Pitchside Europe

Can a European ‘ref-swap’ concept work?

Italian publication Il Tempo put forth an interesting suggestion on Saturday ahead of the huge Serie A table-topping clash between Juventus and Roma in Turin on January 5.

You see, much like with the Premier League (and every other major European division), there are looming fears that the selection of referee for such a high-stakes fixture could prove critical.

Il Tempo have suggested that all four of the regular Serie A officials in contention for this big gig, while very good at their jobs for the most part, run the risk of bringing too much ‘baggage’ – too many external factors – into what could prove a title-deciding game at the start of 2014.

Instead, they have pitched that England’s own Howard Webb be drafted in for Juve-Roma.

And it’s not impossible, either. The Premier League finishes its festive congestion with a complete matchday round on New Year’s Day, takes a break for the third round of the FA Cup before returning on January 11.

The real question is: Would such a concept really improve and protect key games in a domestic calendar?

If the answer is even as positive as a ‘maybe’, perhaps we should consider it on a wider, more permanent scale before rallying behind it.

Imagine a footballing continent where, for perhaps a dozen fixtures per season, a top European league would be able to ‘borrow’ a high-ranking official from the network of foreign counterparts. Such deals would be quid pro quo; Italy can have a leading Spanish ref for a huge game in April if they send one of theirs to La Liga for, say, El Clasico.

In such a trade, both divisions would have a relatively-routine run of games on the weekend they are outsourcing an official, and could afford to give another country’s big match a more neutral judge.

Great idea, right? Brendan Rodgers would surely agree, after his ill-advised implications following the Liverpool defeat at Manchester City.

We’re still not sure if the Il Tempo-inspired concept, while novel in theory, would actually prove a hit in practice.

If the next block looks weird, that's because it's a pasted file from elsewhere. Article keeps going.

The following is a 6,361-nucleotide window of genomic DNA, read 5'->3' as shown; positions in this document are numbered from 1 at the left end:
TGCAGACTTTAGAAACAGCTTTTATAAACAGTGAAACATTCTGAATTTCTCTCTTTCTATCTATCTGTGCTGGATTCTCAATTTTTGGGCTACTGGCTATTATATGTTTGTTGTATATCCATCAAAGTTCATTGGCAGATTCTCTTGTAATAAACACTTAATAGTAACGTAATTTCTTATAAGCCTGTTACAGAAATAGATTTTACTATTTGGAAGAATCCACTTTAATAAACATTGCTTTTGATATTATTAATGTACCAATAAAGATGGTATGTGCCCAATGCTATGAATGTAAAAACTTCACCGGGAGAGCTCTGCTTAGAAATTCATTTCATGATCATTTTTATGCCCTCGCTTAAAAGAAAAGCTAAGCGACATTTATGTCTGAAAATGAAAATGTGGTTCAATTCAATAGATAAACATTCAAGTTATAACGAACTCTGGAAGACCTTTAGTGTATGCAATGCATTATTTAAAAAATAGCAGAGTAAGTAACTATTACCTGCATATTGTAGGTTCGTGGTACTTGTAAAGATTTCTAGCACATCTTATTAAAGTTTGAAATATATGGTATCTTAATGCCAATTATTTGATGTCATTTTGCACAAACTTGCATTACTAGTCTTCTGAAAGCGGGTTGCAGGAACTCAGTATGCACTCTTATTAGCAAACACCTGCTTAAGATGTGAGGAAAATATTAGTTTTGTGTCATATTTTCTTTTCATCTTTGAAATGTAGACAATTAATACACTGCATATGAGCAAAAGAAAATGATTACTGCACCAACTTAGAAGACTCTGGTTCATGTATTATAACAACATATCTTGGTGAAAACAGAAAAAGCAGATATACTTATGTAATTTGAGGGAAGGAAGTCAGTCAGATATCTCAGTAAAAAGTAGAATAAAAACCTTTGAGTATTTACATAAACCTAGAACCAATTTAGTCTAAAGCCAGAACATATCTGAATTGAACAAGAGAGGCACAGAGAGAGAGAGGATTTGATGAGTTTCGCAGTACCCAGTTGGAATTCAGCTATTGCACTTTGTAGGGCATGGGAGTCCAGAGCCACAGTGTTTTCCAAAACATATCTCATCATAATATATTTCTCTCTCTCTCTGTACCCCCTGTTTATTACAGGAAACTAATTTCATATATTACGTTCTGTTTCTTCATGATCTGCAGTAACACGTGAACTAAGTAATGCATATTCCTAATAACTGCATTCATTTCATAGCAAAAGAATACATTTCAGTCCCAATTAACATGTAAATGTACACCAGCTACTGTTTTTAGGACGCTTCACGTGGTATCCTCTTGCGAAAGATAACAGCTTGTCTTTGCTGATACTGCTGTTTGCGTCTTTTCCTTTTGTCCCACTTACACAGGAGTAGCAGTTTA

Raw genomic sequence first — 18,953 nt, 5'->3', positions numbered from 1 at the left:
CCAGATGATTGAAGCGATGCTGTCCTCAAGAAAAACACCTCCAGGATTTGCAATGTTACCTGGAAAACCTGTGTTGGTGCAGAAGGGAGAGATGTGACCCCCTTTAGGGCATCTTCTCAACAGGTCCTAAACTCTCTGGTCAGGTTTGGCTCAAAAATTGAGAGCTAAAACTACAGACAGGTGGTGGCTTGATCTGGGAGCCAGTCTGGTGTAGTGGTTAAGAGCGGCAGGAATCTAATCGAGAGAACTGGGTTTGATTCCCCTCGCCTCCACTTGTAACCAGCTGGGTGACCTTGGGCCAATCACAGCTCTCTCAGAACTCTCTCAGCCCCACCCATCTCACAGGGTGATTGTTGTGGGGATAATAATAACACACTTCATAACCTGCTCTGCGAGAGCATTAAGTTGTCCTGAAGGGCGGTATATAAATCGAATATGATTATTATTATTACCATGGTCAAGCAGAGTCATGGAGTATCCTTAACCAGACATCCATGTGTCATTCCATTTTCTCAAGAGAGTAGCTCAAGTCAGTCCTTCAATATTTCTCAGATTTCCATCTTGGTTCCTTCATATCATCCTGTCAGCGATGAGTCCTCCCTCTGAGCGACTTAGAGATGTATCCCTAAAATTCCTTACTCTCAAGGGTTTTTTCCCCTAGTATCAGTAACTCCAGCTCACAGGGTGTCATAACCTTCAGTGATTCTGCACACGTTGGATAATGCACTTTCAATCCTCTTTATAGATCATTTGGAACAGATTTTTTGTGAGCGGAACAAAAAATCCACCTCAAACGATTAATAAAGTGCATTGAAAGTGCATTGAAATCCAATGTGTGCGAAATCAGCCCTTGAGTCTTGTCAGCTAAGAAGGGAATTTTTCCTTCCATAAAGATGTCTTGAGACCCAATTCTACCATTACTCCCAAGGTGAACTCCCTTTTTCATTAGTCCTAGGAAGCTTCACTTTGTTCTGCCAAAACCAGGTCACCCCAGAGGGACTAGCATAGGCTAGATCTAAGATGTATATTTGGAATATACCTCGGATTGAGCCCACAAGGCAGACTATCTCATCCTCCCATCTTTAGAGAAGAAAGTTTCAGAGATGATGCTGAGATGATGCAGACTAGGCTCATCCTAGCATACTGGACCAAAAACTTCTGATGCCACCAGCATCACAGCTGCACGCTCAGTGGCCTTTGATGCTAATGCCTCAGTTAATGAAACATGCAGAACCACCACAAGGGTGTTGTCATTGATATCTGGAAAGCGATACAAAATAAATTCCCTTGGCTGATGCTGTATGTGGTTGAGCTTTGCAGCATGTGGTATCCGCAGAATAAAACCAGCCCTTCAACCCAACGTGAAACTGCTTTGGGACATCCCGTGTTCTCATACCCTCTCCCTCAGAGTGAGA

For example, foreign appointments are the done thing for Champions League and Europa League games – but while complaints about officiating are much less common in European competitions, they certainly still exist.

So we’re simply going to fire over three key pros, and three major cons to a potential future ‘network of European officials’. Feel free to list a few of your own, plus your thoughts on the idea as a whole, in the comments section below.



Immunity to outside factors: Okay, so the belief of many diehard fans after a huge game that a referee may favour one side, or is influenced by things such as the crowd atmosphere, is usually a load of bull. But it remains safe to say that referees from overseas who are completely ignorant to the many nuances of the North London derby would definitely find it easier treating their weekly assignment as exactly what it is – just a job.

Broadens horizons of international standards: To become a top domestic official, there are stylistic aspects of the game exclusive to each country you must be familiar enough with. This means referees for Champions League, World Cup etc. ties have to adapt well to various styles. Something like a European network of officials would increase their experiences, and surely make them better referees going forward.

Less natter, more action: Surely the top ‘con’ of this idea is having a referee who doesn’t speak the same language as the players? Well, no. Creating a language barrier could actually hinder teams’ attempts to argue decisions, instead of accepting that those decisions are final. Officials have a whistle, flags and a set of very clear hand signals. Assuming they bring a team of native assistants with them, it’s all they should need. Works well enough at World Cups etc.



Undermines other refs: It probably isn’t healthy for the majority of domestic officials to have the big games outsourced. Fans and clubs alike may disagree, as they search for the decisions that are fair for (read: in favour of) their side. But imagine working your way up to almost the very top of your own profession, only to be denied the chance to sink or swim on the biggest stage because a few predecessors did a bit of a shaky job. Would you consider that fair?

Style clashes: This one is pretty much the ‘mirror universe’ argumental doppelganger of Pro #2. Yes, referees would be picking up skills by learning the ways of different leagues, but omelettes and breaking eggs, and all that. This ref-swap concept isn’t a scenario that can really afford wrinkles to iron out along the way – it would have to improve the game from the off.

Different ref, same scapegoat: With all due respect, John Q. Footiefan reading this feature, you’re going to blame the referee and call him all sorts of horrible names whenever your team loses a match, anyway. English, Italian, Spanish, German, Turkish, Macedonian or Venezuelan: A referee will always be an evil/useless so-and-so, if some cabbie or warehouse supervisor doesn’t have water-cooler bragging rights on Monday morning.

Liam Happe | Follow on Twitter